Advertisement

Reduction of Environmental Impact of Products Through Hotspot Analysis in LCA

  • Jitender
  • Prabir SarkarEmail author
Conference paper
Part of the Smart Innovation, Systems and Technologies book series (SIST, volume 66)

Abstract

Substantial effort is made against the depletion of natural resources by designing sustainable products using Life Cycle Assessment (LCA) method. However, LCA does not indicate which unit manufacturing process has the highest opportunity for improvements with least resource allocation, that it where lies the hotspots. This study aims to find hotspots through LCA and help industries to identify the scopes for easy improvements. In this study, we consider ‘water taps’ manufactured by three companies and compute the Green House Gases (GHGs) emissions for each stage of a product, and find the lowest and average values of it. Next, we find the hotspots by comparing these values with the individual values of each process. Once hotspots are found, a company can focus only on these areas for fast reduction of GHGs. The practical effect would be reduction in carbon footprint, raw materials, energy, wastage of materials, and increase in economic benefit.

Keywords

Life cycle assessment Sustainability Impact assessment Hotspot analysis Greenhouse gas emissions Design for sustainability 

References

  1. 1.
    Giovannoni, E., Fabietti, G.: What is sustainability? a review of the concept and its applications. In: Busco, C., Frigo, M.L., Riccaboni, A., Quattrone, P. (eds.) Integrated Reporting, pp. 21–40. Springer International Publishing, Cham (2013)CrossRefGoogle Scholar
  2. 2.
    Knot, J.M.C., Van den Ende, J.C., Vergragt, P.J.: Flexibility strategies for sustainable technology development. Technovation 21(6), 335–343 (2001)CrossRefGoogle Scholar
  3. 3.
    Gray, R.: Is accounting for sustainability actually accounting for sustainability… and how would we know? An exploration of narratives of organisations and the planet. Account. Organ. Soc. 35(1), 47–62 (2010)CrossRefGoogle Scholar
  4. 4.
    Ljungberg, L.Y.: Materials selection and design for development of sustainable products. Mater. Des. 28(2), 466–479 (2007)CrossRefGoogle Scholar
  5. 5.
    Imperatives, S.: Report of the World Commission on Environment and Development: Our Common Future, Chapter 2: Towards Sustainable Development—A/42/427 Annex, Chapter 2—UN Documents: Gathering a body of global agreements. [Online]. Available: http://www.un-documents.net/ocf-02.htm. [Accessed: 26 Dec 2016]
  6. 6.
    Sala, S., Pant, R., Brandao, M., Pennington, D.: Life Cycle Impact Assessment: Research Needs and Challenges from Science to Policy Making. In: 1st World Sustain. Forum, vol. 1 (2011)Google Scholar
  7. 7.
    von Carlowitz, H.C., Irmer, K., Kiessling, A.: Sylvicultura oeconomica: Anweisung zur wilden Baum-Zucht. TU Bergakademie Freiberg, Freiberg (2000)Google Scholar
  8. 8.
    Hertwich, E.G.: Life cycle approaches to sustainable consumption: a critical review. Environ. Sci. Technol. 39(13), 4673–4684 (2005)CrossRefGoogle Scholar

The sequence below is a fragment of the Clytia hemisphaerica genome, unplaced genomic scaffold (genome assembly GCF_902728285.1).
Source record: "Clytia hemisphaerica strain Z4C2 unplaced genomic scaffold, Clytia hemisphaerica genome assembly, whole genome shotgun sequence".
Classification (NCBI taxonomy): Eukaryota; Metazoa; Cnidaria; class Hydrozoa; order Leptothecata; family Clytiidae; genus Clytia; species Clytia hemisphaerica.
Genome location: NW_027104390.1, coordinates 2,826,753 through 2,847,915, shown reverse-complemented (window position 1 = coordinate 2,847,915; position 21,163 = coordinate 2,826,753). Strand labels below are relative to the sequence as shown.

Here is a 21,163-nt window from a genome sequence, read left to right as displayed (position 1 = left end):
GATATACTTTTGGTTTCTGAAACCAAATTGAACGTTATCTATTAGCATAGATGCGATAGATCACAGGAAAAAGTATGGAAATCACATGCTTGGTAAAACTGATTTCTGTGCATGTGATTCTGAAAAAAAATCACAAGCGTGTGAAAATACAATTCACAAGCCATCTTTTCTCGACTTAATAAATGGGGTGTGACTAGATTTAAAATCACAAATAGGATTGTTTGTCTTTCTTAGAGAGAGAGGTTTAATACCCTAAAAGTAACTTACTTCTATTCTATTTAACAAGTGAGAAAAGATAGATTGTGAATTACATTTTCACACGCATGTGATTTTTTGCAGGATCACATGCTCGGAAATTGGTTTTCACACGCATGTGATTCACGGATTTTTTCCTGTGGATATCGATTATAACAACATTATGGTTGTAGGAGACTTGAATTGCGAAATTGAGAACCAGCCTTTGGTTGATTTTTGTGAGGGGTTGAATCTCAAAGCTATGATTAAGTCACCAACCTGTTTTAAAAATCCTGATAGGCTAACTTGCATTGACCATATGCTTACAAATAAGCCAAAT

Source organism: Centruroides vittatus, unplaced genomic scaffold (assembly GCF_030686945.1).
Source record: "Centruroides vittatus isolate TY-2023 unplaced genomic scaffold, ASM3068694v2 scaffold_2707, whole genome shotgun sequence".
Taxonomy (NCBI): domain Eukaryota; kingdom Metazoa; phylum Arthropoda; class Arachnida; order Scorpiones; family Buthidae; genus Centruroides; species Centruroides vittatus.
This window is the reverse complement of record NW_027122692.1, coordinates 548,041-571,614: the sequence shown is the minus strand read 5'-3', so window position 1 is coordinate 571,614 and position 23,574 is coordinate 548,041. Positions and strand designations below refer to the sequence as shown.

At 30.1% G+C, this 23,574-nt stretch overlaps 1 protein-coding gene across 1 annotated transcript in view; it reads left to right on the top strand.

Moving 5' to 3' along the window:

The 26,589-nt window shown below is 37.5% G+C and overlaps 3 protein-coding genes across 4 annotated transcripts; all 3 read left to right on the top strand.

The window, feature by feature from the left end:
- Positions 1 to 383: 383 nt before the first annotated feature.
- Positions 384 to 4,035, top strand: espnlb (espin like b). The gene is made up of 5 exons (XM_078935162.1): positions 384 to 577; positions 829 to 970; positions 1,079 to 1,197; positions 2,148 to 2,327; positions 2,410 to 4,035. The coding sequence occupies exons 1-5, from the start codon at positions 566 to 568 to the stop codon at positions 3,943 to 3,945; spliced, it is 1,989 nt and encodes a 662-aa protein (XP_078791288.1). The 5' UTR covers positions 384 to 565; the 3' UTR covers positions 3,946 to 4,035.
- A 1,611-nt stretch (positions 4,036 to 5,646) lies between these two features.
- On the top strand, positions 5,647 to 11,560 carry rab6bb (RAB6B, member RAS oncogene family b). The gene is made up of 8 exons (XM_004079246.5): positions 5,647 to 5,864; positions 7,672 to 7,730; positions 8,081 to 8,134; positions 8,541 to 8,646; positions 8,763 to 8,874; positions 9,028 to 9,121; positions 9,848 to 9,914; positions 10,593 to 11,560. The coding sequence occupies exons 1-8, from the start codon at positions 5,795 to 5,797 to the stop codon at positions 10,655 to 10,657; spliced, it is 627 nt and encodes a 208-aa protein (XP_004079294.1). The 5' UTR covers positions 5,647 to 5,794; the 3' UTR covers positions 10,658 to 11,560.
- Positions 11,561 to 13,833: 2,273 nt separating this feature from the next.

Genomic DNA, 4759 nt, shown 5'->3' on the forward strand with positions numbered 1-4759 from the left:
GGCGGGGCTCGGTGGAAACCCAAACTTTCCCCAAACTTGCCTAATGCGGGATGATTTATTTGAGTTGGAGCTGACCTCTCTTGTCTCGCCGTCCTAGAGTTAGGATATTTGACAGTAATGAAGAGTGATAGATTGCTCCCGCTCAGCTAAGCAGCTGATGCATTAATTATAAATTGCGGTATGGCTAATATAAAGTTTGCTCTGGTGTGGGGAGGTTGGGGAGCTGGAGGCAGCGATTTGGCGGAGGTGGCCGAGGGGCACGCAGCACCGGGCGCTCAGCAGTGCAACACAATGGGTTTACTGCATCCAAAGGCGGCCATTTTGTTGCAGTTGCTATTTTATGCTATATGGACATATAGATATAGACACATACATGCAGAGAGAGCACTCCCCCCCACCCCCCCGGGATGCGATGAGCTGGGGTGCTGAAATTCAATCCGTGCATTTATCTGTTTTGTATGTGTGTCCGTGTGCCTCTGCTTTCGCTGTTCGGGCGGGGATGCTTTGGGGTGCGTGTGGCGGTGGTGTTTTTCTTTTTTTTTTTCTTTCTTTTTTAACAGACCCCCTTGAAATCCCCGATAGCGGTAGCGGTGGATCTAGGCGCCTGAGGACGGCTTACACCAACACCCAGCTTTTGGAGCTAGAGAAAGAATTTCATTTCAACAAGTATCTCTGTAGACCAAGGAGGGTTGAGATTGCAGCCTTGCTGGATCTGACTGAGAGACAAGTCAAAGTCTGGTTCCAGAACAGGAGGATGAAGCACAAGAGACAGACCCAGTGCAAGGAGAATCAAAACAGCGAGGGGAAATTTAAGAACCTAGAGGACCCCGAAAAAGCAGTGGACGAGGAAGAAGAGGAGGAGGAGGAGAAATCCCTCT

9. 9.
    Heijungs, R., Huppes, G., Guinée, J.B.: Life cycle assessment and sustainability analysis of products, materials and technologies. Toward a scientific framework for sustainability life cycle analysis. Polym. Degrad. Stab. 95(3), 422–428 (2010)CrossRefGoogle Scholar
  10. 10.
    Clark, G., Kosoris, J., Hong, L.N., Crul, M.: Design for sustainability: current trends in sustainable product design and development. Sustainability 1(3), 409–424 (2009)CrossRefGoogle Scholar
  11. 11.
    Organisation for Economic Co-operation and Development (ed.) Decoupling the Environmental Impacts of Transport from Economic Growth. OECD, Paris (2006)Google Scholar
  12. 12.
    Upadhyayula, V.K.K., Meyer, D.E., Curran, M.A., Gonzalez, M.A.: Life cycle assessment as a tool to enhance the environmental performance of carbon nanotube products: a review. J. Clean. Prod. 26, 37–47 (2012)CrossRefGoogle Scholar
  13. 13.
    Espinoza-Orias, N., Stichnothe, H., Azapagic, A.: The carbon footprint of bread. Int. J. Life Cycle Assess. 16(4), 351–365 (2011)CrossRefGoogle Scholar
  14. 14.
    Eide, M.H.: Life cycle assessment (LCA) of industrial milk production. Int. J. Life Cycle Assess. 7(2), 115–126 (2002)CrossRefGoogle Scholar
  15. 15.
    Kim, S., Dale, B.E.: Life cycle assessment of various cropping systems utilized for producing biofuels: Bioethanol and biodiesel. Biomass Bioenergy 29(6), 426–439 (2005)CrossRefGoogle Scholar
  16. 16.
    Rebitzer, G., Ekvall, T., Frischknecht, R., Hunkeler, D., Norris, G., Rydberg, T., Schmidt, W.-P., Suh, S., Weidema, B.P., Pennington, D.W.: Life cycle assessment. Environ. Int. 30(5), 701–720 (2004)CrossRefGoogle Scholar
  17. 17.
    Woolridge, A.C., Ward, G.D., Phillips, P.S., Collins, M., Gandy, S.: Life cycle assessment for reuse/recycling of donated waste textiles compared to use of virgin material: An UK energy saving perspective. Resour. Conserv. Recycl. 46(1), 94–103 (2006)CrossRefGoogle Scholar
  18. 18.
    Soode, E., Lampert, P., Weber-Blaschke, G., Richter, K.: Carbon footprints of the horticultural products strawberries, asparagus, roses and orchids in Germany. J. Clean. Prod. 87, 168–179 (2015)CrossRefGoogle Scholar
  19. 19.
    Bienge, K., von Geibler J., Lettenmeier, M., Biermann, B., Adria, O., Kuhndt, M.: Sustainability hot spot analysis: a streamlined life cycle assessment towards sustainable food chains. In: Conference proceedings of the 9th European International Farming System Association Symposium, pp. 4–7 (2010)Google Scholar

Copyright information

© Springer Nature Singapore Pte Ltd. 2017

Authors and Affiliations

  1. 1.Department of Mechanical EngineeringIndian Institute of TechnologyRoparIndia

Personalised recommendations